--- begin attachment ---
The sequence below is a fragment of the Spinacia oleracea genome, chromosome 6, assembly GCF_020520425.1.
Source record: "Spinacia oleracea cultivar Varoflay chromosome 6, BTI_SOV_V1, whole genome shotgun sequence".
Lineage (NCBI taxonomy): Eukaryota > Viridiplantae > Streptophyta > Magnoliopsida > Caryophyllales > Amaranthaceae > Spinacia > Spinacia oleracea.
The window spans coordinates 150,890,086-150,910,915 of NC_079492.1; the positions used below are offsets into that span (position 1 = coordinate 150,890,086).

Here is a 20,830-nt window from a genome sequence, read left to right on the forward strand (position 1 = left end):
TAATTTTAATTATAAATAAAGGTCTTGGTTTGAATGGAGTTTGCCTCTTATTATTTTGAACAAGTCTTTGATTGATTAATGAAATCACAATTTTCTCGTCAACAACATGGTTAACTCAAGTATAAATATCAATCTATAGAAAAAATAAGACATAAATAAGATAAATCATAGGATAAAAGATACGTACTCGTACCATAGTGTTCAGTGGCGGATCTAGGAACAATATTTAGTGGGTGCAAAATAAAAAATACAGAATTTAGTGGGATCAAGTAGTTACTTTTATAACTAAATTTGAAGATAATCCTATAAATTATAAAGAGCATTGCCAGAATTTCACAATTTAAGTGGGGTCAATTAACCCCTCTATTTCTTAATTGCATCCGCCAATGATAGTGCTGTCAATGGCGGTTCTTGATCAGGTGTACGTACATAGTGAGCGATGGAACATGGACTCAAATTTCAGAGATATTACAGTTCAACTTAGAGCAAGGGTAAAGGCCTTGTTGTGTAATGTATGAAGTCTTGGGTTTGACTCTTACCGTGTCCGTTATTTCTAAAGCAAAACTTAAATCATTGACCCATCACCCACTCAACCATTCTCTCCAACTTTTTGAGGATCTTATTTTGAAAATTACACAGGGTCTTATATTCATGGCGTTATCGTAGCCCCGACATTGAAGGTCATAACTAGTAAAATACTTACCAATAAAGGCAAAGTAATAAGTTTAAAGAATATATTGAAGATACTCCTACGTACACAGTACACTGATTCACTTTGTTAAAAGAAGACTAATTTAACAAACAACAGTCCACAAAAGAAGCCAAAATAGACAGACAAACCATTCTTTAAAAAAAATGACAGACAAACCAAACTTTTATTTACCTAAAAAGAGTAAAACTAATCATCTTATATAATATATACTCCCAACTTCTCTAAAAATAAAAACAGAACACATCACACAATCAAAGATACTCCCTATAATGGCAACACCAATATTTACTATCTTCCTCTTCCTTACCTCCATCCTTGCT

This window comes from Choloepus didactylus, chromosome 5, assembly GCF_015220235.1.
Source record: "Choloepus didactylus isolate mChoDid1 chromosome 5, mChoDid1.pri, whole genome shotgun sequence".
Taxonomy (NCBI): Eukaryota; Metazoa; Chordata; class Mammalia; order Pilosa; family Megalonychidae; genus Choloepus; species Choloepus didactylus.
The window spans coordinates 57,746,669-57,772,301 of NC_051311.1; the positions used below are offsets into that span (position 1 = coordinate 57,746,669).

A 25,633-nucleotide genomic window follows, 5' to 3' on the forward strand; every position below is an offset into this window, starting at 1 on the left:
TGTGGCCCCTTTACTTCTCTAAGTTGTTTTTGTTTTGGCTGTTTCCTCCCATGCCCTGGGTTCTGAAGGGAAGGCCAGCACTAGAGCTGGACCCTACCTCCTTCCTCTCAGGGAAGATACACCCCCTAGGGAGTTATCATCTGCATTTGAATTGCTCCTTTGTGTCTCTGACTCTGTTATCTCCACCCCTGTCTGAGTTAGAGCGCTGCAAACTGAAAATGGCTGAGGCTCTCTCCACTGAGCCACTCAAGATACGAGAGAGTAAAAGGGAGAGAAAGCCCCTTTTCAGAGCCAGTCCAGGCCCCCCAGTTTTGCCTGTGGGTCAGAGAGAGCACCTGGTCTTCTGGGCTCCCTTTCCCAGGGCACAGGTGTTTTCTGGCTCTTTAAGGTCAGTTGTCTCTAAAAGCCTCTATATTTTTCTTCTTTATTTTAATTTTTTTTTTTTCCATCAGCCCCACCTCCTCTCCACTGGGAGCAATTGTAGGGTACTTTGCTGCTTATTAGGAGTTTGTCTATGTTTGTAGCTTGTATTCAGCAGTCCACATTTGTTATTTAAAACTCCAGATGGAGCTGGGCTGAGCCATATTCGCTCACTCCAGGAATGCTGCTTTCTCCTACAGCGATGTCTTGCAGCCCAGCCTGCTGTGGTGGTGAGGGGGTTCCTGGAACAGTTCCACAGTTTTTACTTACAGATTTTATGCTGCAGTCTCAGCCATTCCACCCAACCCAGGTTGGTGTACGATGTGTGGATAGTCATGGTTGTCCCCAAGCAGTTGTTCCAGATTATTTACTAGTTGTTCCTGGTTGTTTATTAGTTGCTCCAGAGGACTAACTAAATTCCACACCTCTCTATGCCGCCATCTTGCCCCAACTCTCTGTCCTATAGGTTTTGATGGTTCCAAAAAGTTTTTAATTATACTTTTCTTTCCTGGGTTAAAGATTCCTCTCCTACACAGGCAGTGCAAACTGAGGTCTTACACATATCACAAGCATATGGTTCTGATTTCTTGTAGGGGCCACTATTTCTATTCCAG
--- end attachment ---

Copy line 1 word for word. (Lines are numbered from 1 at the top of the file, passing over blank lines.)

The sequence below is a fragment of the Spinacia oleracea genome, chromosome 6, assembly GCF_020520425.1.